You're either good, or your not. If you're good, pilot training will be a breeze. Sure, you'll pretend like it's hard because you don't want to seem like a braggart, but the simple truth is the majority of the people at the top of the class aren't "working their ass off" compared to the people are aren't naturally talented at flying. If you're not good, you'll just have to spend every waking second of UPT building your skills until you are good. But you wont know until you start.

To the future UPT stud: Study nothing now. If you absolutely must, memorize the Bold Face and Ops Limits, but no more. AFTER you start academics, aside from learning what they teach, memorize these three things, cold.

1. All standard radio calls, where to say them, what information to include, and know what they mean. There aren't many in Contact, but nothing destroys your ability to keep the jet where you want it like fumble ######ing around with a two word radio call.

2. All checklists on the consolidated checklist, in order. If a two word radio call can put you 300 feet off altitude, imagine what looking around the cockpit for the next step in the HEFOEP check will do. Learn them all cold, use your poster to make sure you actually know where the switches all are, and when you finally have the opportunity, spend lots of time in the UTD (screenless simulator) going over the checklists, beginning to end. Take a friend and time each other on the cockpit check. 90 seconds in the sim is slow,

3. Departure procedures. There will be 4 or 5 for contact. Know them cold. Altitudes, courses (most are GPS now anyways), points. Know them cold. Did I mention you should know them cold?

If you know the above items perfectly on your first flight... you'll still ###### up royally. But 4 or 5 flights later your comrades will still be pulling their peckers out of their mouths to call Initial, and you'll have your shit in a sock, and will be able to focus on the real flying.

And for god's sake, don't listen to other UPT students.

A-fricken-men (I almost got on my laptop so I could use the bowing down smiley.)

Also when he says learn the radios calls, for god sakes do it, and don't take fucking breath between each word. No one is wanting to hear your best impersonation of James Earl Jones as Darth Vader, I just want you to say what you need to and get off the radio so I can request my clearance to make my fucking low level entry time.

I've noticed over the years the T-6 types rely on the automation/glass and don't understand the steam.

We have steam gauges? Why do i need them when I have a HUD and that fancy noodle on my ND Map? (Sarcasm)

Edited by Fuzz
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Not to poo-poo you dudes who didn't have their PPL before going to UPT, but while they're getting ground ops down you have it nailed, when they're flying you're working on instruments, and while they're trying to grasp instruments you're perfecting them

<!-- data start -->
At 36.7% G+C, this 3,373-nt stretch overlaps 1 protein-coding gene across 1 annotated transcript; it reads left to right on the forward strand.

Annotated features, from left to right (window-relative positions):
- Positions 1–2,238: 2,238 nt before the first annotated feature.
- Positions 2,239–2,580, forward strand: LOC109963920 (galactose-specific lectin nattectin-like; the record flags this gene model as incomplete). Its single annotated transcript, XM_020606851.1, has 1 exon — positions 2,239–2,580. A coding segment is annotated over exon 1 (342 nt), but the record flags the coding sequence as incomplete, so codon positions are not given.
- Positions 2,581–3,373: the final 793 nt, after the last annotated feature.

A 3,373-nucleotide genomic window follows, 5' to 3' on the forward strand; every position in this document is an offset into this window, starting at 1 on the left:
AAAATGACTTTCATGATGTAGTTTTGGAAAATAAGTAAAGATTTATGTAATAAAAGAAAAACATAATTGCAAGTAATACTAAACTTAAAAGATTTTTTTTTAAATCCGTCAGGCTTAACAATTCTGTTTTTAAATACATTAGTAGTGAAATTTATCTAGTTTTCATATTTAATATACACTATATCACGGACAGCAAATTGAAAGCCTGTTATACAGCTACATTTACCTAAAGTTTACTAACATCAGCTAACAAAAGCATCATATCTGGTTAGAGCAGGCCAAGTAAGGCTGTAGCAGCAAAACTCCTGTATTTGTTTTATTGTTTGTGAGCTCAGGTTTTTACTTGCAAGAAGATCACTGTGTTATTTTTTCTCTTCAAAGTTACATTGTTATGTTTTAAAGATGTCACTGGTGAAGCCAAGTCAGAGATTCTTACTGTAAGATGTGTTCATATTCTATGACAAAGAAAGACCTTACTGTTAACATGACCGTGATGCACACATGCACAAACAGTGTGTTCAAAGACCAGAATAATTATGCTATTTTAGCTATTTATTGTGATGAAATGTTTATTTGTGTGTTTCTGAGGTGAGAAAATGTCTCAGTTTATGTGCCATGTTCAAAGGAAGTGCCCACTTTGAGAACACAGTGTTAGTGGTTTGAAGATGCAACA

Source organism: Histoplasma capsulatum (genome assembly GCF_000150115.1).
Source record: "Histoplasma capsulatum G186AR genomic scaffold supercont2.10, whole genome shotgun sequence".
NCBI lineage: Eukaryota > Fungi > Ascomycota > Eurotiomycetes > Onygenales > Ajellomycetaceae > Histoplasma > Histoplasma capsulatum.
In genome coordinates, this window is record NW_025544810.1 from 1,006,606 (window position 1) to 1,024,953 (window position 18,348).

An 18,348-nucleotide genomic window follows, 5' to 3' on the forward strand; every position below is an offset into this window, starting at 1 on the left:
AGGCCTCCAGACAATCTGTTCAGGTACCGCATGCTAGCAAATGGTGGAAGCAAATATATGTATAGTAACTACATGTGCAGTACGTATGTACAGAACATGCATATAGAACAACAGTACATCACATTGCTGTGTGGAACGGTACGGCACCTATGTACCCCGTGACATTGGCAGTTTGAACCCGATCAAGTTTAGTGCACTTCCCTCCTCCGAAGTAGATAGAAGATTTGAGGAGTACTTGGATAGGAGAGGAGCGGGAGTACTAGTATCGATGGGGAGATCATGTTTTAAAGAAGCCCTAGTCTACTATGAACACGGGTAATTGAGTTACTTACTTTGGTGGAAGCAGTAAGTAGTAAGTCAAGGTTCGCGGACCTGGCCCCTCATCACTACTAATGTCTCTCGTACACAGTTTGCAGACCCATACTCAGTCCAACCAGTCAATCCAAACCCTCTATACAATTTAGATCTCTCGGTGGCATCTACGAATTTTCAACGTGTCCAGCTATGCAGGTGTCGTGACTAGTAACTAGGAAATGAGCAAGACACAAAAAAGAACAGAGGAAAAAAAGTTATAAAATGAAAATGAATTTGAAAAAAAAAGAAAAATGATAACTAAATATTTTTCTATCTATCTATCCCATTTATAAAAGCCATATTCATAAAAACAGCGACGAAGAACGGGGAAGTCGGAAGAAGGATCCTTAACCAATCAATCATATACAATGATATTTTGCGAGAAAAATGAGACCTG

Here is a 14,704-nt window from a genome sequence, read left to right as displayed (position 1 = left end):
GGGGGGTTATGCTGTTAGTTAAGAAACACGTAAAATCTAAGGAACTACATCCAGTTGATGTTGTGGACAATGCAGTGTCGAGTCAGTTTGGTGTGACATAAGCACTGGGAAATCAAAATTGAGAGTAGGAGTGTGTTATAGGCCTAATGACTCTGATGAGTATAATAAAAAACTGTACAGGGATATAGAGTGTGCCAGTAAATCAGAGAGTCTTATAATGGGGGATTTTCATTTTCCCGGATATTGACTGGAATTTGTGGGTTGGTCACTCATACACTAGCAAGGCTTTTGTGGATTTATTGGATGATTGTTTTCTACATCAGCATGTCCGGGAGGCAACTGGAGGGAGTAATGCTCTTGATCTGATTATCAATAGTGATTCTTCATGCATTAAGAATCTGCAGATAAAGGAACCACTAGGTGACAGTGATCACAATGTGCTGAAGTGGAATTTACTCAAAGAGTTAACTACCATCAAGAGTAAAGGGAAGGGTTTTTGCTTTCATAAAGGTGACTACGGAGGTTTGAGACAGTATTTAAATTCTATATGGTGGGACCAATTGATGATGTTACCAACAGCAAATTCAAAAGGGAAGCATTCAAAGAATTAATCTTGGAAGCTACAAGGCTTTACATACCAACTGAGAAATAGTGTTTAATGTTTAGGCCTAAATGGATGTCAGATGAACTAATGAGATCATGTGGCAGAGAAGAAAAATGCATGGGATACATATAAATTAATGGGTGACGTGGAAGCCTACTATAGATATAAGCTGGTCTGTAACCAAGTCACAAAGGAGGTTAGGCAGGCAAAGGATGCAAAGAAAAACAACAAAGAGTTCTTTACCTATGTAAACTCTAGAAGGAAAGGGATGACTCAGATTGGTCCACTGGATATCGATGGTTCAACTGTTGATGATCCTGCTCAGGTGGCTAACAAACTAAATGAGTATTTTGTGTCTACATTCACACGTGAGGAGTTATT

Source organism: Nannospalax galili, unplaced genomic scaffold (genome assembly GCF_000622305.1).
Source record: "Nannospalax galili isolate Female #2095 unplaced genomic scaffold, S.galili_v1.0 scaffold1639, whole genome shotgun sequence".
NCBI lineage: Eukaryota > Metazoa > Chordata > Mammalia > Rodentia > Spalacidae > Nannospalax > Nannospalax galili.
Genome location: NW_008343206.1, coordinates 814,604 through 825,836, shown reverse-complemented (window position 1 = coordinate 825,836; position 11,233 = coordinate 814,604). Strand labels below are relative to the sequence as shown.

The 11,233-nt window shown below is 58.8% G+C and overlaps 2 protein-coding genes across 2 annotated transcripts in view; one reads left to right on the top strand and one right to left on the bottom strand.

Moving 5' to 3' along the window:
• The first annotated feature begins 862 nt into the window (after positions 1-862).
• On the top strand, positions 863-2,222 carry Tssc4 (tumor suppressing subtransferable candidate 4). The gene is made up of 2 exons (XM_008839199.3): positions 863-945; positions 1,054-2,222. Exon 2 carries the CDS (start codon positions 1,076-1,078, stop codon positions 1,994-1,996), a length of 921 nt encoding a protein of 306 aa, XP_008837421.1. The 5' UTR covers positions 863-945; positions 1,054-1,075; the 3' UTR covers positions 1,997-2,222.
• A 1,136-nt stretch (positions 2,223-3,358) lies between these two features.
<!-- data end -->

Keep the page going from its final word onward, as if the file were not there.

Of the three dudes in my class who had over 1000 hrs civilian time going into UPT, 2 of them BARELY made it through. They struggled hardcore. Civilian time does not = awesome performance in UPT by itself.

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Of the three dudes in my class who had over 1000 hrs civilian time going into UPT, 2 of them BARELY made it through. They struggled hardcore. Civilian time does not = awesome performance in UPT by itself.

Checks...a classmate of mine had 2600 hrs, was a CFII and commuter pilot, and couldn't find his ass with both hands in the Tweet or -38. Hooked EVERY checkride in UPT at least once (one twice)...

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I'm with these dudes.

A month before you go to IFS, go to their website and print out bold face and ops limits to memorize on the shitter. When you get there they will explain what the words and numbers mean, but if you know them already it will make your life easier. They will fill in the rest.

A month before you start UPT, memorize the words and numbers for bold face and ops limits. If you want to be super push it up you can probably find a blue suiter sim guy who is willing to take a bit of time and explain to you and your buddies what the words and numbers mean, or you can wait till you start and they will explain it to you, and already knowing them will make your life easier.

Same story on my end of CFIIs and dudes with thousands of hours struggling through instruments and 0 hour guys who were able to get by alright. It comes down to natural ability and your willingness to put in however much time you need to supplement however much natural ability you have. Which for most dudes in UPT is a lot of time.

Edited by Steve Holt!
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You're clearly witty and obviously God's gift to FAIPs. That said, this is completely the wrong attitude. I hated IPs like this and still do. There's no reason to be a d*ck and only one reason to yell. That is if your ICS is inop. Having had IEDs go off in my LZ, 7.62 come through the cabin and cockpit, and RPGs fly over my tail, it's the calm, cool, collected pilot who saves the aircraft and crew.

Despite what you may have been told, in UPT, you are not preparing studs for combat, you're preparing them to not kill themselves in the NAS and to be ready to learn in IQT. I'm not advocating lowering the standard. And by no means do I think students should be codled. But fear, sarcasm and ridicule are the tools of an inferior pilot and instructor who doesn't have the maturity to properly facilitate learning.